Raj is indeed correct in pointing out the dangers of increased immigration to Mumbai, which encroaches upon the space of the Marathi Manoos by creating a parallel culture, that robs Mumbai of its own ethnic charm. The other thing that one must think,with or without the Raj factor, is the development of the "Bimaru States". The uneven development that India is seeing today, as the resulting mass migration will result in several problems, this being one of them. Amar Singh would thus do a great service to the nation by developing his own State rather than rabble rousing in Mumbai.
Also, Raj is not the first to play the regionalism card. Most of Tamil Nadu's politics has, and still revolves round the "Anti-Hindi" issue. Elsewhere, the liberal leftist Chief Minister speaks out for a particular cricket player, and his supporters sit on train tracks, demanding that he be reinstated. In the West, we recently heard the great macho man of Indian politics, talking of "Gujarat Asmita".
However, the regionalism card is played much more subtly by more seasoned politicians, and the clash of interests there are not so immediate and apparent as in Mumbai. The media's Badshah of one day, Raj Thackerey is surely putting himself down as one of the "also rans" of Maharashtra politics, with childishness such as this.
A series of IITM courses have been put up on Youtube here. (Source:nanopolitan) Prof. Mangal Sundar's hard work finally pays off. Hats off to him,one of the great guys I have seen at IITM. I watched some of the videos for this one. Looks great!
Also,it feels great to be sitting in the classroom of one of my favorite professors after some time!! :)
Ratan Tata proudly announced as the "People's Car". While the Nano was released amidst all the fanfare, and it was hailed as the pinnacle of technological achievement, the sad irony of the "people's car" slipped out of the mind of the media and the millions of viewers. In today's liberalized India,suddenly, the word "people" has started to mean its tiny upwardly mobile middle class. For a counstry that used to swear by Gandhiji's "talisman", there could not be any greater contradiction.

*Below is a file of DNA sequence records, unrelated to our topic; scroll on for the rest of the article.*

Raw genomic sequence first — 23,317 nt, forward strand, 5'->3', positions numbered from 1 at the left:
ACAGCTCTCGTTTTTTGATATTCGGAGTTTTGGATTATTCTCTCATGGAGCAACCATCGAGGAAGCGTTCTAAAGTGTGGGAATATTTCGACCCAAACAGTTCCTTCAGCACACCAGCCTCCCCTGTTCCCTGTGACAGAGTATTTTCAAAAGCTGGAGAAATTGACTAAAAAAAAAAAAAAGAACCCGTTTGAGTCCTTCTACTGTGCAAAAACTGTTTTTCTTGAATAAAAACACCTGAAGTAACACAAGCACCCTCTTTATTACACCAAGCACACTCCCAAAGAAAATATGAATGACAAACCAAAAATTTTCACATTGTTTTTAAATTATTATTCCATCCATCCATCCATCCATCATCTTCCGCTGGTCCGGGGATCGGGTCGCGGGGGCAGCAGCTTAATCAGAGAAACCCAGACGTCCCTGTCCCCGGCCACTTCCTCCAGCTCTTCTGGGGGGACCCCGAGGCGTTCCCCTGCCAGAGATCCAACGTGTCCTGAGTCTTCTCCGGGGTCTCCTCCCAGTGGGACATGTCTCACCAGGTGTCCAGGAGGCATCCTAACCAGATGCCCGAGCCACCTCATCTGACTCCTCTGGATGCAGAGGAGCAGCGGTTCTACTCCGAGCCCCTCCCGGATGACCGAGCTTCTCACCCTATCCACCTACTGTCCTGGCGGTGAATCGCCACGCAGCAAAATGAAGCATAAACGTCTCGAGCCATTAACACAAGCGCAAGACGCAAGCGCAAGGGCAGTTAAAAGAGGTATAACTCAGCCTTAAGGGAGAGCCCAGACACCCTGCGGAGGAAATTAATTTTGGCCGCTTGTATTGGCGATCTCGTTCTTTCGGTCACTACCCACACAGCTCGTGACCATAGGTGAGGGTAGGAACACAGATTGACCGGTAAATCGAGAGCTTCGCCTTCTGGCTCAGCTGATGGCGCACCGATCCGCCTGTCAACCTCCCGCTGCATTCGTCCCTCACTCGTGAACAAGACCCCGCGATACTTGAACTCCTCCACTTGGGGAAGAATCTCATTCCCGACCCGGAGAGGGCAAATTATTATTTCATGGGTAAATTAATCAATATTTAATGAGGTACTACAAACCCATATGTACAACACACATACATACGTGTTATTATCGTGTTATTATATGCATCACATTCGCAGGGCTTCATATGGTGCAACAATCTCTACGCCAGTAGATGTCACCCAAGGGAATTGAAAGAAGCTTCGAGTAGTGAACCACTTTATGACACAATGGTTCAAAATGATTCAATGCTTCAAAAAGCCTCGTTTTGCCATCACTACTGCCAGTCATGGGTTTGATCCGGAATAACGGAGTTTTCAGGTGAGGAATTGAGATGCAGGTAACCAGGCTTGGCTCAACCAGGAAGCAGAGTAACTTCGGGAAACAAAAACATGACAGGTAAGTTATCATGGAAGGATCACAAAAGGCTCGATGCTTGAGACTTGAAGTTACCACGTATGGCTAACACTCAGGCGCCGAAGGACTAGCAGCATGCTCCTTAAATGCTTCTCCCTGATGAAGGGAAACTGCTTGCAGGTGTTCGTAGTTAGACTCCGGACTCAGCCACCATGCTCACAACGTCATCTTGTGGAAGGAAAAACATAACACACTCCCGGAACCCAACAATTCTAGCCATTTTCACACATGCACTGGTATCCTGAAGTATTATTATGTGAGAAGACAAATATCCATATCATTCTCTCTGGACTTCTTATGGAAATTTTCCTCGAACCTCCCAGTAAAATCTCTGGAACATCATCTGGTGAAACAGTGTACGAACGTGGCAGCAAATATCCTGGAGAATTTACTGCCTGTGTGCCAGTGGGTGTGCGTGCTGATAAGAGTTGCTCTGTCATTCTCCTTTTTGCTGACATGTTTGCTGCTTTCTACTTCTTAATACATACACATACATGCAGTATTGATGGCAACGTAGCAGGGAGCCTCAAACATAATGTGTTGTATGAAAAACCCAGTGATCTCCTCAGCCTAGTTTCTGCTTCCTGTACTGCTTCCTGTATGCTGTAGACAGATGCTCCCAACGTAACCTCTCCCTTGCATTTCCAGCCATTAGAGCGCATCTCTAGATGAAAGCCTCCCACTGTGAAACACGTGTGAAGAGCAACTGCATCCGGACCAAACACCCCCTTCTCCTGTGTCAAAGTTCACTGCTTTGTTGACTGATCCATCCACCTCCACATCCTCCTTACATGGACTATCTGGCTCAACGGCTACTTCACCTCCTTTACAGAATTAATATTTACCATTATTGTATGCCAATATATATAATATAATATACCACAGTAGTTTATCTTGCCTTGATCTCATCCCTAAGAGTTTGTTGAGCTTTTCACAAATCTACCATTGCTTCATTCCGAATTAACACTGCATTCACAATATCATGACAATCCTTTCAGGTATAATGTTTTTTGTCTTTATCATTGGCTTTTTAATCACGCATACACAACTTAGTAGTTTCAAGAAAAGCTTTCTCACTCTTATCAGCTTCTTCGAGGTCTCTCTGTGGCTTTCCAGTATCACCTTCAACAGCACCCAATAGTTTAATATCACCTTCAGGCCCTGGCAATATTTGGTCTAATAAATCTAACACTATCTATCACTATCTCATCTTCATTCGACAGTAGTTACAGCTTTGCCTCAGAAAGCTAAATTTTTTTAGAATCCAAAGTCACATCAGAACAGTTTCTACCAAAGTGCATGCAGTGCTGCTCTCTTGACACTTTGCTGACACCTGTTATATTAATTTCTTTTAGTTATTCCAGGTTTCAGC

The People's Car indeed... The unregistered "borgadaars" who used to work for landowners in the fields of Singur,the unwilling peasants who still haven't taken their meager compensations. Yes,indeed it is the peoples car. When Ratan Tata starts his bullcock story about the middle class couple blah blah, is he trying to portray himself as the people's entrepreneur? Mr. Tata, the average Indian is intelligent enough to see through your "manufactured" oratory. An attempt to endure yourself to the Indian "Middle Class" is a carefully crafted business move to tap into one of the world's potentially wealthiest markets. If you really had any sense of social responsibility, couldn't you have mentioned the farmers of Singur,thanked them once,at least once, in a single wasted sentence in the number of hours that you spent in your technically dazzling presentation, and the press conference that followed? I believe they are not high enough in the species tree to be termed as "people".... Alas,Mr. Tata, you never dream of these lesser species in your "sponsored" dreams................